I have had the great opportunity of working with the Indigenous community since 1994 when I moved myself and my family back to my traditional homelands along the north shore of Lake Superior. My formal education was civil engineering technology however I quickly realized that my combined family heritages (Indigenous ancestry and European ethnicity) afforded me the luxury of being appreciative of both worldviews and my life passion became discovering techniques to bridge between people of different cultural backgrounds.

For over twenty-two years, my speciality has been community liaison, community engagement and community development. I have had the great fortune to travel to many of the First Nations across Ontario including the majority of those of the Nishnawbe Aski Nation (largest geographical treaty area in Canada) complete with the remote fly-in communities as well as all of Independent First Nations together with many reserves from the remaining three treaty areas in Ontario. Many experiences interacting with these two worldviews over the years illustrated to me that terminology and perceived cultural slights seemed to be the greatest challenges for the initiation and sustainability of working relationships between industry, government and the Indigenous communities. Generally speaking, I observed that each group was primarily saying the same thing but because of unfamiliar terminology or overlooking important cultural practices, these groups thought the other was adverse to their views. I always envisioned the great potential for these two groups to work together, however lacked the research and numbers to back that up. Until now. TD Economics has been doing a great job in busting myths and bringing forward great common financial sense.

Working within the Indigenous communities has been lucrative and the future continues to be bright within this sector especially with regards to resources. There is a myth out there that Indigenous communities do not want to work with mainstream industry. Indigenous communities are interested in economic development while simultaneously protecting their traditional lands. Without trying to generalize, most communities’ main concern is to be involved at all stages of development especially the planning. Establishing respectful and honest partnerships with Indigenous communities is a very smart business strategy especially for resource-based industries. As reported in TD Economics January 5, 2013 …”effective private sector engagement with Aboriginal communities will be an important determinant in how successful Canada will be in leveraging these resource opportunities”.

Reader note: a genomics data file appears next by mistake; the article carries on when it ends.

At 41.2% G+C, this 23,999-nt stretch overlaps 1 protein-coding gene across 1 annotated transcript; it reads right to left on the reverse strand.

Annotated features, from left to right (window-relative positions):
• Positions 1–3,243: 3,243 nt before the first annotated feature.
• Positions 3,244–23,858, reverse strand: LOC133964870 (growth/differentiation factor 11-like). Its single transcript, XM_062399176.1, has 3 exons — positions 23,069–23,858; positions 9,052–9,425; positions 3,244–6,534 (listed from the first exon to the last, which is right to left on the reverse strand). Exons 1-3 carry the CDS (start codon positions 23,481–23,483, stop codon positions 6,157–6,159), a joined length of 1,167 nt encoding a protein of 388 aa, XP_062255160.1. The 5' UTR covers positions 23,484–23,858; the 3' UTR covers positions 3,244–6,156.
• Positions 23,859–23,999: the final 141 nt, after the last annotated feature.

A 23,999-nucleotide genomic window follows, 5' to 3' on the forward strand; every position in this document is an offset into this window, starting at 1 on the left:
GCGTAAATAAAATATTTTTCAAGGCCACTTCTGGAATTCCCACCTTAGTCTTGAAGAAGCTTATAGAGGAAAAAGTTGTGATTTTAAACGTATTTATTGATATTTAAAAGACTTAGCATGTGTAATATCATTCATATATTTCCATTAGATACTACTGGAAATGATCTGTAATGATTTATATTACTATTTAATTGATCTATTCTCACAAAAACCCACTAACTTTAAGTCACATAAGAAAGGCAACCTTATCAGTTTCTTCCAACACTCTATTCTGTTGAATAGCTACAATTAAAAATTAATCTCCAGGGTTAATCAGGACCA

(Sourced from: http://www.afoa.ca/afoadocs)

Don’t feel embarrassed while taking about viagra online from canada your erotic health, get the treatment right now. This further disturbs their everyday exercises, self viagra 100mg sales consideration and interpersonal relations. Kamagra is best buy for viagra consumed orally and within a short period of time. It is chewable pills buying cialis in uk available in pink and blue color.The product comes with higher composition of Sildenafil citrate with long expiry dates. Being self-employed, I have had the freedom to choose to work with industries that carried similar personal values concerning the environment and the worth of the Indigenous peoples and also understood how crucial the initiating and fostering of a strong working relationship with the Indigenous communities was within their targeted resource areas. This proactive approach primarily results in efficient and convenient negotiations, the establishment of formalized relationships, improves project productivity and also reinforces corporate social responsibility.

I urge global industries, governments and organizations to consider doing their homework and capitalize on the benefits of working with the Indigenous communities. In 2011, TD Economics estimated that by 2016…”total Aboriginal income would be greater than the level of nominal gross domestic product (GDP) of Newfoundland and Labrador and Prince Edward Island combined”. (Sourced from TD Economics June 17, 2011:  http://www.td.com/document/PDF/economics/special/sg0611_aboriginal.pdf)

Consider looking at business from a new point of view and the potential insights gained. “The business case for engagement is being further driven by the growing requirement to act in a socially responsible way (another hidden economic benefit)…improved reputation and branding can result in a financial payback…”(Sourced from January 5, 2013: www.afoa.ca/afoadocs)

Additional attention should be given to educating and promoting cultural understanding and considering the Indigenous worldview.  Your company’s bottom line could benefit from it.